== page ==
Settle Primary and Maths Mastery

We are currently part of a teacher research group, working closely with our local Maths Hub and mastery specialists to develop a 'mastery' maths curriculum based on the teaching of mathematics in high-performing countries such as Shanghai and Singapore. The initiative is being led my Miss Thompson as the maths subject leader, accompanied by Miss Wright who is leading developments in Key Stage One and the EYFS. As part of this work, teachers are taking part in lots of exciting opportunities, such as shared planning sessions with mastery specialists, external training courses and opportunities to observe each other in school and at other local specialist schools. This will be a gradual process to fully embed a full mastery approach across school. However, below you can see the five main ideas and principals that we are working towards.

Five Big Ideas in Teaching for Mastery

A central component in the NCETM/Maths Hubs programmes to develop Mastery Specialists has been discussion of Five Big Ideas, drawn from research evidence, underpinning teaching for mastery. This is the diagram used to help bind these ideas together:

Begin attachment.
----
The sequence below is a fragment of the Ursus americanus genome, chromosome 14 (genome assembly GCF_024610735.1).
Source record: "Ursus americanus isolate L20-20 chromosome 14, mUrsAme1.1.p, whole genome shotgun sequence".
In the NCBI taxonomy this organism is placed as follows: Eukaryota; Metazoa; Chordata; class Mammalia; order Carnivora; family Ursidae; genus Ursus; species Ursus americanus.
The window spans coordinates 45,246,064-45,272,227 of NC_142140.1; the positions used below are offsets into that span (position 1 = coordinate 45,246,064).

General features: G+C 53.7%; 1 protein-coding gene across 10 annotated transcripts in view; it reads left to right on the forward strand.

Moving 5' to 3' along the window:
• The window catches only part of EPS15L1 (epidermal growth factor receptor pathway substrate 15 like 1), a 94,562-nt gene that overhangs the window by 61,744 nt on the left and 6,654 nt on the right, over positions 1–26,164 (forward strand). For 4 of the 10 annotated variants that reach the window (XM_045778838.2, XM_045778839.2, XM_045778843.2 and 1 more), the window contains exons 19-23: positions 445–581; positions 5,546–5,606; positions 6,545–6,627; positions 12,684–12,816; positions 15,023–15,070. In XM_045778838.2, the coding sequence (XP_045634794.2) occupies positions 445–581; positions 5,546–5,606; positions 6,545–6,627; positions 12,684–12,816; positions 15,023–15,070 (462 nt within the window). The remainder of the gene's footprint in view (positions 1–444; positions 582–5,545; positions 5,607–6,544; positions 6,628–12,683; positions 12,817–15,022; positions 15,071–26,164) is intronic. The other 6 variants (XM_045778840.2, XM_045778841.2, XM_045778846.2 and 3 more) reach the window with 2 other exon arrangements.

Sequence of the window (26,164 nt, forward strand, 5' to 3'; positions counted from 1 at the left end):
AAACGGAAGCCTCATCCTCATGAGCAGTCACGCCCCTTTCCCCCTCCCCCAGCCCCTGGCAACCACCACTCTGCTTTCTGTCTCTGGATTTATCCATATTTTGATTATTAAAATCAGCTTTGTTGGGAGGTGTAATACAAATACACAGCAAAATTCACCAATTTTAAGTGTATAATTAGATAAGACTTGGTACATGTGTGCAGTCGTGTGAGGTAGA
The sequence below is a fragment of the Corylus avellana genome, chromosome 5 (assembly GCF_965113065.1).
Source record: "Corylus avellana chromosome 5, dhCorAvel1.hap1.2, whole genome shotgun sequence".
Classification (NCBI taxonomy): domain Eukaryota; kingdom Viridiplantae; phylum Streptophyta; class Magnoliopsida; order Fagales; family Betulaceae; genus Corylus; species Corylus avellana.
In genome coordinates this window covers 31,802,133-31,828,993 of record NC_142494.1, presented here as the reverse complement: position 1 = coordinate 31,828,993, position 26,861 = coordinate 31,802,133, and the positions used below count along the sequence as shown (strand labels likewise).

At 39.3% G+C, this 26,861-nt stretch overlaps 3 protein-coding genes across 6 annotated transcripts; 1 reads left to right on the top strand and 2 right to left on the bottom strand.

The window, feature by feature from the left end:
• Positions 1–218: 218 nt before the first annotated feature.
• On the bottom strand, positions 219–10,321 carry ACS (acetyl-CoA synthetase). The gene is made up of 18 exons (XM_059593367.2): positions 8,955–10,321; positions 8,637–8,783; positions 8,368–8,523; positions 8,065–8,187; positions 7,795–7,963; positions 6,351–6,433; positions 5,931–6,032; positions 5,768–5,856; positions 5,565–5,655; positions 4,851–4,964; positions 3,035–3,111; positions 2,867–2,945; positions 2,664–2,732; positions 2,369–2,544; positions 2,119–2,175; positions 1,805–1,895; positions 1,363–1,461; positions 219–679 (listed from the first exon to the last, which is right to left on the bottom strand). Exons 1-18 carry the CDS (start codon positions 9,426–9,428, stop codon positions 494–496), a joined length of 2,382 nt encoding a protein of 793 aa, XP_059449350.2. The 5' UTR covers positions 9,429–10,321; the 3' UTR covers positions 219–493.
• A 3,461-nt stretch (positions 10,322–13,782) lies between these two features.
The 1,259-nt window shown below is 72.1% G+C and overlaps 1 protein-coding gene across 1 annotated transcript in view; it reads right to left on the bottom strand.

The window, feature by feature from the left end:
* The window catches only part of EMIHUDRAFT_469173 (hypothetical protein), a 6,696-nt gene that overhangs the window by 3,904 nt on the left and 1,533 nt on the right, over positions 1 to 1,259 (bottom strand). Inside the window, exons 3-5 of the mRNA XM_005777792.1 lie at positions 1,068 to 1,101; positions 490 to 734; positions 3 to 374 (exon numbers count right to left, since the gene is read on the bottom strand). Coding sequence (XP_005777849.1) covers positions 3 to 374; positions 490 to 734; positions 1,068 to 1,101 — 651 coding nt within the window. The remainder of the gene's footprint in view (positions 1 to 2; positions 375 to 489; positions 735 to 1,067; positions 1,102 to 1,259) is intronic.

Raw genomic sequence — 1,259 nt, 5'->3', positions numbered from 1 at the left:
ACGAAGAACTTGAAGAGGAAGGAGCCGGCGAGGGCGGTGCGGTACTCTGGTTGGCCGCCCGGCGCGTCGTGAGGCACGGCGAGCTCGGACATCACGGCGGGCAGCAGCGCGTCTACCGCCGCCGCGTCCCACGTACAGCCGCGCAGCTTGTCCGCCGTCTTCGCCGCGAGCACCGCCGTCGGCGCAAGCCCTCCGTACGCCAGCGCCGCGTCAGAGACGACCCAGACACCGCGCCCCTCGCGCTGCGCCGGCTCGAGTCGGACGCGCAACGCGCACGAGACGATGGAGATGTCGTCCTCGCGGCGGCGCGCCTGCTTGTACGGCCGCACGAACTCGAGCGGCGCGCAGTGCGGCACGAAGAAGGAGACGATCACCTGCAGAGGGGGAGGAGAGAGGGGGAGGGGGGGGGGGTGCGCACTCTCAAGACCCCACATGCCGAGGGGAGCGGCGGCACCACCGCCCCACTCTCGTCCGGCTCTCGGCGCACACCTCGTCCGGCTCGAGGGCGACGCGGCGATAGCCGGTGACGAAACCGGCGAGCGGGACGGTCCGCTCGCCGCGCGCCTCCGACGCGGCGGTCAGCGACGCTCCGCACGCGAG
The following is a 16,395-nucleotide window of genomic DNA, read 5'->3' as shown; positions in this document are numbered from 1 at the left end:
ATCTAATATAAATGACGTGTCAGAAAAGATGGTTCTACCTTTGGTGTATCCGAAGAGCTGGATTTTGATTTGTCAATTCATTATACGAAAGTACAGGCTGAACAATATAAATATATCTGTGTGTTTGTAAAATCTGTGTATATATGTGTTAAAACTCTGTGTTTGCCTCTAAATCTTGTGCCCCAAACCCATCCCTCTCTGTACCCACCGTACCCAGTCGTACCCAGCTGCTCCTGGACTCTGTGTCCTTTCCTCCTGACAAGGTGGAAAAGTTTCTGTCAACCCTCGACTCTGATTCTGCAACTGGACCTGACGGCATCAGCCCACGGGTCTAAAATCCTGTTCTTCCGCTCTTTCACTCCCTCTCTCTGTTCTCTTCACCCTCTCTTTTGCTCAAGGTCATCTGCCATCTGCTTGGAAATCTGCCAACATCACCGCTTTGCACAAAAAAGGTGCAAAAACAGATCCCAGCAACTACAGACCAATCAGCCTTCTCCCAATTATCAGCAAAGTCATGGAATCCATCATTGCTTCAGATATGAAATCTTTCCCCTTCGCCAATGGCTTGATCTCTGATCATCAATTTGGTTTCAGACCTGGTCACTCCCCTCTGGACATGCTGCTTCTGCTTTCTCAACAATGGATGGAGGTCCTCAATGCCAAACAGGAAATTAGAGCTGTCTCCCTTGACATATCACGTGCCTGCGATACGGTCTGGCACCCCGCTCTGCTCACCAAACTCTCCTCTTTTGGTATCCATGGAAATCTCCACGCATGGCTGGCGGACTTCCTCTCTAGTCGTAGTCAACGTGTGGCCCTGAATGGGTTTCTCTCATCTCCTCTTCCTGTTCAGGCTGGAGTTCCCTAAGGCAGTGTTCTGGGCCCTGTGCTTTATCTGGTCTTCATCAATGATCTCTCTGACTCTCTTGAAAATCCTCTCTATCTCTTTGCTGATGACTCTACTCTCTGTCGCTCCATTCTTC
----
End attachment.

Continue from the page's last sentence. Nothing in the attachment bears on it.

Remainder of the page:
A true understanding of these ideas will probably come about only after discussion with other teachers and by exploring how the ideas are reflected in day-to-day maths teaching, but here’s a flavour of what lies behind them:

Connecting new ideas to concepts that have already been understood, and ensuring that, once understood and mastered, new ideas are used again in next steps of learning, all steps being small steps

Representation and Structure
Representations used in lessons expose the mathematical structure being taught, the aim being that students can do the maths without recourse to the representation

Mathematical Thinking
If taught ideas are to be understood deeply, they must not merely be passively received but must be worked on by the student: thought about, reasoned with and discussed with others

Quick and efficient recall of facts and procedures and the flexibility to move between different contexts and representations of mathematics

Varying the way a concept is initially presented to students, by giving examples that display a concept as well as those that don’t display it. Also, carefully varying practice questions so that mechanical repetition is avoided, and thinking is encouraged.